After dropping our daughter off for her first year at Hampshire College, we took a buffer trip around the Berkshires before heading home to the prospect of an empty house. Unexpectedly, because I only dimly knew it was there, we stopped at Arrowhead outside Lenox, Massachusetts, Melville’s home from 1850 to 1862, where he wrote some of his most famous work, including Moby Dick, The Confidence Man, “Benito Cereno” and “Bartleby.”
Bartleby was written on the porch or piazza (see above photo) as Melville called it. The house and grounds couldn’t be further away in spirit from the deadening Wall Street of the story and its unnamed narrator’s lock-step existence. Surrounded now by fields of crisp yellow flowers and woods at the perimeter, in Melville’s time it was a working farm where all 11 family members pitched in while the author wrote from early morning to late afternoon in his study above the piazza.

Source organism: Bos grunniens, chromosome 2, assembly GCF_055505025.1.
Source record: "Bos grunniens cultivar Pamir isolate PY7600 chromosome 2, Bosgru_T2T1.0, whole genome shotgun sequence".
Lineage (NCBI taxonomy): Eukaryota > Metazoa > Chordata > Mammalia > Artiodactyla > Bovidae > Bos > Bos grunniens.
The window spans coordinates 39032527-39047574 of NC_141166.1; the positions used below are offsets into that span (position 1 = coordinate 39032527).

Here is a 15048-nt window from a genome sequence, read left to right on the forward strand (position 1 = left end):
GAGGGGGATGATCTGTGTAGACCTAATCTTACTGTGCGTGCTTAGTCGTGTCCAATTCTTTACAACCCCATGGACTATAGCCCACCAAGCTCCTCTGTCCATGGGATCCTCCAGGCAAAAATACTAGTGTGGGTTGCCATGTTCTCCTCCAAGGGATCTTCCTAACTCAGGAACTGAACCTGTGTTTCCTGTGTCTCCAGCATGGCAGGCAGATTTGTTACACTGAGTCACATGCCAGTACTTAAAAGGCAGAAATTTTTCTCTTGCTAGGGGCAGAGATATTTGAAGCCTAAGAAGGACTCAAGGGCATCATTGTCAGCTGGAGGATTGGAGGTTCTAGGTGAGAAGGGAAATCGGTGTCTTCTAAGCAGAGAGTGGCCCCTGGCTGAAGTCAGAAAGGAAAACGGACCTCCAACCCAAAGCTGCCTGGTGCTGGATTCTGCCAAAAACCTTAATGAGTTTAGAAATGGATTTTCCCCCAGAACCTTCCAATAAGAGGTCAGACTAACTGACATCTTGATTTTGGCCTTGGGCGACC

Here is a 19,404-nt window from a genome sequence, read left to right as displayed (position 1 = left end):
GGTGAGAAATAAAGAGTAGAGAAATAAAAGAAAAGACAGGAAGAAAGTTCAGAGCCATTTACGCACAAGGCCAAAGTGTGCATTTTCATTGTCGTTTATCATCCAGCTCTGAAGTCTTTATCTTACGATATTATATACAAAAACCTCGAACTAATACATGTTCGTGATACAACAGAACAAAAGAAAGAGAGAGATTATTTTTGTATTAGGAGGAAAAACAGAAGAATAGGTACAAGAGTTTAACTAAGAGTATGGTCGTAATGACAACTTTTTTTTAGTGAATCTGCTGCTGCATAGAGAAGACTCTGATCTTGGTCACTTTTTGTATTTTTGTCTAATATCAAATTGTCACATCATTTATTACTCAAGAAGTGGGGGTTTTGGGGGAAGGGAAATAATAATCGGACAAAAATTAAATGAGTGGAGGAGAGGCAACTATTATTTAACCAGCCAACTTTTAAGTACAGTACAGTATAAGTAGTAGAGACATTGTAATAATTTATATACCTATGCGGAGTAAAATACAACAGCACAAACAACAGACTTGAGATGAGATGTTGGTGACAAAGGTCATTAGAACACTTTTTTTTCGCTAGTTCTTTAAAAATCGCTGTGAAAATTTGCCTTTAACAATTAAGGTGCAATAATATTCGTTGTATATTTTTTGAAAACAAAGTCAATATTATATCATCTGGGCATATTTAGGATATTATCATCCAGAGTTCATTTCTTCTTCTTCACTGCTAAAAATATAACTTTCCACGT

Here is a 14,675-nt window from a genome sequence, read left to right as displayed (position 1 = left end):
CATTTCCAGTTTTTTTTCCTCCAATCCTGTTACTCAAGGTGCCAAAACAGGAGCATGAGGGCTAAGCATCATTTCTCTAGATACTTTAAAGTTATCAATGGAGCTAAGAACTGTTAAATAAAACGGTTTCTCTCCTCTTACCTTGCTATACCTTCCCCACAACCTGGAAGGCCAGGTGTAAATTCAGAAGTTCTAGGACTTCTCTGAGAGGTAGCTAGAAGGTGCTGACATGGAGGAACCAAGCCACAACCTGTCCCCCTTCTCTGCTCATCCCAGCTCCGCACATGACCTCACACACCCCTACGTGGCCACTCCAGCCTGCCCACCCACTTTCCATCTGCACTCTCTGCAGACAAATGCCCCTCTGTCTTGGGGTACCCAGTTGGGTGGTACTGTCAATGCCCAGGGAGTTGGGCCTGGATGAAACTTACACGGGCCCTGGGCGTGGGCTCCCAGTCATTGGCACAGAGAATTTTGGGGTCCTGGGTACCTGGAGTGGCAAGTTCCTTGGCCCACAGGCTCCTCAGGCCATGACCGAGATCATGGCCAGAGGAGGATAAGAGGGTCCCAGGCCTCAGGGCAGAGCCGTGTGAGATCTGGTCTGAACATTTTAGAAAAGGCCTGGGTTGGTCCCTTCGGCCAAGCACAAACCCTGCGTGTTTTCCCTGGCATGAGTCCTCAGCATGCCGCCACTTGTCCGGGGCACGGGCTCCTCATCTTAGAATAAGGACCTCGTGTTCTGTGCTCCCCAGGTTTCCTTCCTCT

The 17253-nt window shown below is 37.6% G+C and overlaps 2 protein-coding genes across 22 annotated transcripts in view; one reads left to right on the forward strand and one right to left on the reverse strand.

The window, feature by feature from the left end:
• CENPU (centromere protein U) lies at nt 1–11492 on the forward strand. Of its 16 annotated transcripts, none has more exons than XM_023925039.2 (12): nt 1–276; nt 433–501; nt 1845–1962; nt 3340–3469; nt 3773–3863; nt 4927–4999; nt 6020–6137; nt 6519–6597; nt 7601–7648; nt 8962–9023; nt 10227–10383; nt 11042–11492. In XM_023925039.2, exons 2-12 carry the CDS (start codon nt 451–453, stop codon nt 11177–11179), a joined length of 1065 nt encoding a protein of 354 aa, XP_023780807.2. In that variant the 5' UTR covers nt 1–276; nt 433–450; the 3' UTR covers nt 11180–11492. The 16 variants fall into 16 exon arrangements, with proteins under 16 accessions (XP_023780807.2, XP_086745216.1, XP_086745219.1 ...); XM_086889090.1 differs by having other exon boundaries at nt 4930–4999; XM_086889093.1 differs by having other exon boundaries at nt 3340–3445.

After Melville wrote Moby Dick, looking out his window at Mount Greylock, which indeed, as it was said to have inspired the tale, does look in silhouette like a great leviathan, he virtually stopped writing for the next forty years. He moved the family back to New York and worked at a customs house for four dollars a day.
Melville’s troubles are fairly well known: the rebuke to his writing with the failure of Moby Dick. Readers found it too expensive ($1.50), profane, and, well, if you’ve read it, hard going. He never quite recovered: he drank more, endured the tragedies of three of his four children dying from illness or in one case his son’s suicide, and–the bitter fruit on top–a mother in law who disliked him second only to how much she disliked his writing
Standing there on the porch at Arrowhead I could only imagine how hopeless he must have felt to leave this beautiful place and have to return to New York to try to make a “real” living. You’ve written a masterpiece of American literature, you’ve penned (literally, in his rocking chair on the piazza)the magnificent “Bartleby,” and you have little to show for the efforts other than a mother-in-law who harangues you about not making a decent living for your family and hates your writing.